Program Objectives and Description
Computational Science is the field of study concerned with constructing mathematical models and quantitative analysis techniques and using computers to analyze and solve scientific problems. In practical use, it is typically the application of computer simulation and other forms of computation to problems in various scientific disciplines. Computational Science has become critical to scientific leadership, economic competitiveness, and national security.
CWU will offer this masters program with the aim to prepare students for professional computational science careers or to pursue a doctoral degree. The computational core of the program will be materialized in by modular and flexible inter-departmental collaboration. Professional computational scientists possess a broad grounding in computing related areas, mathematics, and sophistication in their area of concentration. The program promotes the expansion and strengthening of the collaborative educational and research efforts across the College of the Sciences.
The program will be entirely delivered at the CWU Ellensburg campus and will be a combination of traditional courses, seminar, and research work amounting to a total of 45 credits. Regular attendance to research seminars offered in the various departments involved in the program will also be required. Students will complete 22 credits of core course work in computer science and mathematics and 5 credits of thesis/capstone project work. Additionally, students will have to complete two elective courses in their selected area(s) of expertise amounting to 8 to 10 credits.
The normal course load for graduate students mot holding graduate assistantship is 16 credits per quarter, 10-14 for those with assistantships. A typical break down for a student in the program would be:
- 22 credits core courses
- 18 credit electives, including graduate research
- 5 credits master’s thesis/project
Students will have to complete the core course work of the program:
- Advanced data structures and algorithms
- High-performance computing
- Advanced algorithms for scientific computing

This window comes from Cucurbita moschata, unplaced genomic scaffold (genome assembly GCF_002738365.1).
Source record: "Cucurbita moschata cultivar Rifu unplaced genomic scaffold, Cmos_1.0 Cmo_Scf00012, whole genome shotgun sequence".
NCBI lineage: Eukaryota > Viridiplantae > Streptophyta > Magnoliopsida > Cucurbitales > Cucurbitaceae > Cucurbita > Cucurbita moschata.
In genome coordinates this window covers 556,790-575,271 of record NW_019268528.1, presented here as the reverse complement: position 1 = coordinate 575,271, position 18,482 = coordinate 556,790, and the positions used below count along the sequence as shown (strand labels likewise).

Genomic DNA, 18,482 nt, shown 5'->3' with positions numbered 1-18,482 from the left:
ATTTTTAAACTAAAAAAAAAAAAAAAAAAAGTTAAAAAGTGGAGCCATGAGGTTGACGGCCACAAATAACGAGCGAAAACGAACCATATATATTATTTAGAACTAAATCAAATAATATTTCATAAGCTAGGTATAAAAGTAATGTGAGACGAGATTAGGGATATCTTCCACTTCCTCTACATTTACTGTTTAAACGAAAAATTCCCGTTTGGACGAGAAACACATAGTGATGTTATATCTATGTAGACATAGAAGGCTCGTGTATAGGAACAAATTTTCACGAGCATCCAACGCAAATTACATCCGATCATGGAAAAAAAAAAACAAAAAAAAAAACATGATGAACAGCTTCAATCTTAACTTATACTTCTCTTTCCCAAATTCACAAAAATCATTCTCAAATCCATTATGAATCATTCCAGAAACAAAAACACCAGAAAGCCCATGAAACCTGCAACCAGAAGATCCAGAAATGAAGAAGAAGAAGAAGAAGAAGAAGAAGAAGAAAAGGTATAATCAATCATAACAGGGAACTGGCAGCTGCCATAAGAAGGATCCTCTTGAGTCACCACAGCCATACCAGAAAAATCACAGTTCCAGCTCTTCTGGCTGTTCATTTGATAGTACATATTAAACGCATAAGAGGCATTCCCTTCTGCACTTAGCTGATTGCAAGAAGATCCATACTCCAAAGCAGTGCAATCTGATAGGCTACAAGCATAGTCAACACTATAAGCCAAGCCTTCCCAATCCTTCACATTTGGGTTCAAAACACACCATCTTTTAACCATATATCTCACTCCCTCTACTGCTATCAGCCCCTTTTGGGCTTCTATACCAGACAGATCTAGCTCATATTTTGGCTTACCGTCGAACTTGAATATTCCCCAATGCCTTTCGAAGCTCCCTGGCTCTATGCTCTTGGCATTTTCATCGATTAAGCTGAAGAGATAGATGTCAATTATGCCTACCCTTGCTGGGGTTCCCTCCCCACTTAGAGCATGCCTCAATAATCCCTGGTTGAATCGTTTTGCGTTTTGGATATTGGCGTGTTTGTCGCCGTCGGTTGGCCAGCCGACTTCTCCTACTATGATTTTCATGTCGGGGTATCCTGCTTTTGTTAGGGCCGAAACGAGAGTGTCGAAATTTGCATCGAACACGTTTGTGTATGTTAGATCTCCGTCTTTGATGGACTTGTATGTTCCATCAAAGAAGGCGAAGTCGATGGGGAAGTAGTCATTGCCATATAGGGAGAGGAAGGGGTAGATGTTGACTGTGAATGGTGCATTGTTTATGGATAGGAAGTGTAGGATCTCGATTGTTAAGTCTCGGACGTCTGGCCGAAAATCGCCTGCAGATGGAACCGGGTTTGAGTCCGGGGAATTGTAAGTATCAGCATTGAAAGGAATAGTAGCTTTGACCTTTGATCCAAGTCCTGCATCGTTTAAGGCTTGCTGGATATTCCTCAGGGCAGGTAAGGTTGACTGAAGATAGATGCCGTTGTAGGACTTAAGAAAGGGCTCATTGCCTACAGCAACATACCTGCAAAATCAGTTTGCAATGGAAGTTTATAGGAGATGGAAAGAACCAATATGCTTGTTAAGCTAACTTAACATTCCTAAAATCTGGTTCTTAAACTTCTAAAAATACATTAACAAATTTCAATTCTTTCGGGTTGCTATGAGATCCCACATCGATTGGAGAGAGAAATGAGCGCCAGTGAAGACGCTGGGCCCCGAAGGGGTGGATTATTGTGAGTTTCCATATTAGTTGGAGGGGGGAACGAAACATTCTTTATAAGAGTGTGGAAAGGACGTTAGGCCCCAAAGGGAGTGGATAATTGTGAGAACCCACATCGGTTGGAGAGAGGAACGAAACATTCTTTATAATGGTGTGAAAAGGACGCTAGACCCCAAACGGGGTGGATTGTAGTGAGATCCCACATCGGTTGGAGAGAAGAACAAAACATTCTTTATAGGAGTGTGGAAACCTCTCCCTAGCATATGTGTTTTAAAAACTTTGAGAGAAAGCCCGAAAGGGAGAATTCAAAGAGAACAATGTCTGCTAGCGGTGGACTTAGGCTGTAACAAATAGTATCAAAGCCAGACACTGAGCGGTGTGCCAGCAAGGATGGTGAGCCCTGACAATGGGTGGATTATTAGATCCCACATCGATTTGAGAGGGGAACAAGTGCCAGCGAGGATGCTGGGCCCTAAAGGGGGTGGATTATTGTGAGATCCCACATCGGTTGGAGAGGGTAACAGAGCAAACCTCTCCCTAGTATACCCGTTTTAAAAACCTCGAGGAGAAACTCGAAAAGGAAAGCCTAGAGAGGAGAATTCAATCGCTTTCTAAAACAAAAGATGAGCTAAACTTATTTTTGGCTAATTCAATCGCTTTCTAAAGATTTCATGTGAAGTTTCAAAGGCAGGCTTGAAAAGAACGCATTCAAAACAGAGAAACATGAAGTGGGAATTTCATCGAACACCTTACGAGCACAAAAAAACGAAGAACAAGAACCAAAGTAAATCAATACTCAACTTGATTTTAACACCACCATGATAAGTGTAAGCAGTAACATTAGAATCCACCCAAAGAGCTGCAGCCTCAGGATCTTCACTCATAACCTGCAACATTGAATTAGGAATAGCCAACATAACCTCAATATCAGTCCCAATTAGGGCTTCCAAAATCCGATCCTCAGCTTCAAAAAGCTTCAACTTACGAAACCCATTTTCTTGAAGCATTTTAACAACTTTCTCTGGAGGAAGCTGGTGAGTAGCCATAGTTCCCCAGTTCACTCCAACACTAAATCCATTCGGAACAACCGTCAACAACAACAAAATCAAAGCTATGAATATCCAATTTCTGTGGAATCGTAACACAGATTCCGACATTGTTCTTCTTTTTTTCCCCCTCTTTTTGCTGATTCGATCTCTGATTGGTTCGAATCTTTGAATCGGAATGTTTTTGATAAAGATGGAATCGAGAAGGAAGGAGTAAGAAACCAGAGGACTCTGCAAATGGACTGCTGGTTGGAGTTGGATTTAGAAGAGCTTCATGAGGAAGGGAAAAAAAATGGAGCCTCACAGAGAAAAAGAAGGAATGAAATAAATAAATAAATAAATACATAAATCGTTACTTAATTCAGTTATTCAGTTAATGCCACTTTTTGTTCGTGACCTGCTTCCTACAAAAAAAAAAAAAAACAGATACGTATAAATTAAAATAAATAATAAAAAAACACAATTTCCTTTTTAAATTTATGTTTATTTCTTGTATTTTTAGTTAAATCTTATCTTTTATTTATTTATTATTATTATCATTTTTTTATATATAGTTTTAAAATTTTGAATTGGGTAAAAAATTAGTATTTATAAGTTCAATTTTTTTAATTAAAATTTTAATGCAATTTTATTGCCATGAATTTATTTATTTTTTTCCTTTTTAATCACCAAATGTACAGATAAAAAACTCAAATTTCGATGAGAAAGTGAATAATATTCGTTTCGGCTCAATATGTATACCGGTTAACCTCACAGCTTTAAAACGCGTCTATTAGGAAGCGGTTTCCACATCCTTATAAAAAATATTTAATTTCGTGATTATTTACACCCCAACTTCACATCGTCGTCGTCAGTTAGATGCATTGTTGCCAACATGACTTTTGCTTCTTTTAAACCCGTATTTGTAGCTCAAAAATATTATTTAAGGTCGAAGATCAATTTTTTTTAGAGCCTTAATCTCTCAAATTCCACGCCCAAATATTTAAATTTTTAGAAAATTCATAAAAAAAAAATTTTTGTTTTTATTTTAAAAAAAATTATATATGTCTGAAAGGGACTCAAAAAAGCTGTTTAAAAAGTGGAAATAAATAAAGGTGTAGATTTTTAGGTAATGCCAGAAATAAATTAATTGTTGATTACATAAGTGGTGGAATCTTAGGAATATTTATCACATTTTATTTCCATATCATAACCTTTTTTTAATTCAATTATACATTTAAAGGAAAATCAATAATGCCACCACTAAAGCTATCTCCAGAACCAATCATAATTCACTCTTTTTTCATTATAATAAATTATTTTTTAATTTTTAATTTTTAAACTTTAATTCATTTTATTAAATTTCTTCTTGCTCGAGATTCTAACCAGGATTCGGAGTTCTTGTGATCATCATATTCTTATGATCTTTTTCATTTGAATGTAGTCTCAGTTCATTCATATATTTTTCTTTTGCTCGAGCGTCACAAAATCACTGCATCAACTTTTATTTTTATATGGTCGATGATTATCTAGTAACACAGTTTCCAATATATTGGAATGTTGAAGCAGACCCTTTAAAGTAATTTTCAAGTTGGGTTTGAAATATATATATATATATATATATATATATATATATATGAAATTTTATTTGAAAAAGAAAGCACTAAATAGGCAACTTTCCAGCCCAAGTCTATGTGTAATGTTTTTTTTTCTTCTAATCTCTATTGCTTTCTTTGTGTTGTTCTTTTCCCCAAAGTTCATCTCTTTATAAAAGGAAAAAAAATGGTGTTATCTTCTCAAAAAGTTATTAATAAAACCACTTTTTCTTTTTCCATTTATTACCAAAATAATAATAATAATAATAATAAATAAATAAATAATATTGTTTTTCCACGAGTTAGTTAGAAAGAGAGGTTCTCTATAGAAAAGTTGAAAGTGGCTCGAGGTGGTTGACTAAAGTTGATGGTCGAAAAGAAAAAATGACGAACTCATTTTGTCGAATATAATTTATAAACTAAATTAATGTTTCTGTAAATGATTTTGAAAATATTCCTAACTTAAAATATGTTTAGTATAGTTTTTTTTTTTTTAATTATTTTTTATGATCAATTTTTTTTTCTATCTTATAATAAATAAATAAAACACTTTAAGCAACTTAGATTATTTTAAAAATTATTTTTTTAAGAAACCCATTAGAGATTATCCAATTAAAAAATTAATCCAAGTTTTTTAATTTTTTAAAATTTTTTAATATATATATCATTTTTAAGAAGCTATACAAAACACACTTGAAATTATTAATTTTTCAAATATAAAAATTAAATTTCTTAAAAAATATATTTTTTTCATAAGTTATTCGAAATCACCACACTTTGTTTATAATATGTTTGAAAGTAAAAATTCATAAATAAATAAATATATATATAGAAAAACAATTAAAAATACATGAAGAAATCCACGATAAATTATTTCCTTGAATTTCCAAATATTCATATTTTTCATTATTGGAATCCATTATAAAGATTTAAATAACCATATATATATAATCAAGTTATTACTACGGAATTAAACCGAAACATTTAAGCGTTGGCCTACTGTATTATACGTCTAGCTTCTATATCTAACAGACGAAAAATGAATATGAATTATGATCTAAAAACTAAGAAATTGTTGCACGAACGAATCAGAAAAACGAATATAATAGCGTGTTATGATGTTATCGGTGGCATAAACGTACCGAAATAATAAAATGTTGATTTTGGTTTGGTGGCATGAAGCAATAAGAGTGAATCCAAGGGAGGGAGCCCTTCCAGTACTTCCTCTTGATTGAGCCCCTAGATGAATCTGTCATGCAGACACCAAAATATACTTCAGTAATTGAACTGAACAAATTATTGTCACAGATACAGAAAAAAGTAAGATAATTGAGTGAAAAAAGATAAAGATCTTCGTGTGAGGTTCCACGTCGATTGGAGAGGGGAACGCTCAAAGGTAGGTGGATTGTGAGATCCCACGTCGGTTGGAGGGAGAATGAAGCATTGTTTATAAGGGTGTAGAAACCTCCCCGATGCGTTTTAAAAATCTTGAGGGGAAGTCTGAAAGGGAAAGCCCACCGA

- Applied numerical methods I
- Applied numerical methods II
Since research is a key part of student development in this program, the rest of the work in the master of computational science will focus on a (year-long) research project with an advisor in their selected area of expertise. Alternatively, and with the approval of the Computational Science Program Committee, students will have the option to do research, or work on a project in partner of the program. Regular attendance to research seminars will also be required.
Students who are part of the program will be required to do a master’s thesis or a project at the end of the program. The two alternatives (thesis or project) mean that students may choose between a research and a professional orientation.
The Thesis/Project Committee, having at least three members, will be chaired by a graduate faculty from the Computer Science Department. All actual professors from the Computer Science Department have the Graduate Faculty status: Dr. James Schwing, Dr. Boris Kovalerchuk, Dr. Ed Gellenbeck, and Dr. Razvan Andonie. Interdisciplinary membership in the graduate committee is strongly recommended. For this program, the graduate committee will be generally interdisciplinary.
Each core course will be offered one time per year. The elective courses will be generally offered every other year. Students will specialize in one of the following application areas:
- Biological and environmental sciences
- Computer Science
To be considered, an applicants to this graduate program must have been awarded (or about to be awarded) a 4-year bachelor’s degree, with a 3.25 or higher.
The target audience will consist primarily of computer science graduates (i.e., graduates with a major in computer science). We also target graduates with a minor in computer science and a major in one of the application domains (mathematics, biology, chemistry, physics, and geology). On a case by case basis, graduates from the application domains, without a minor in computer science, may be also accepted, if they have enough credits from computer related courses (computer programming, algorithms and data structures, and computer organization).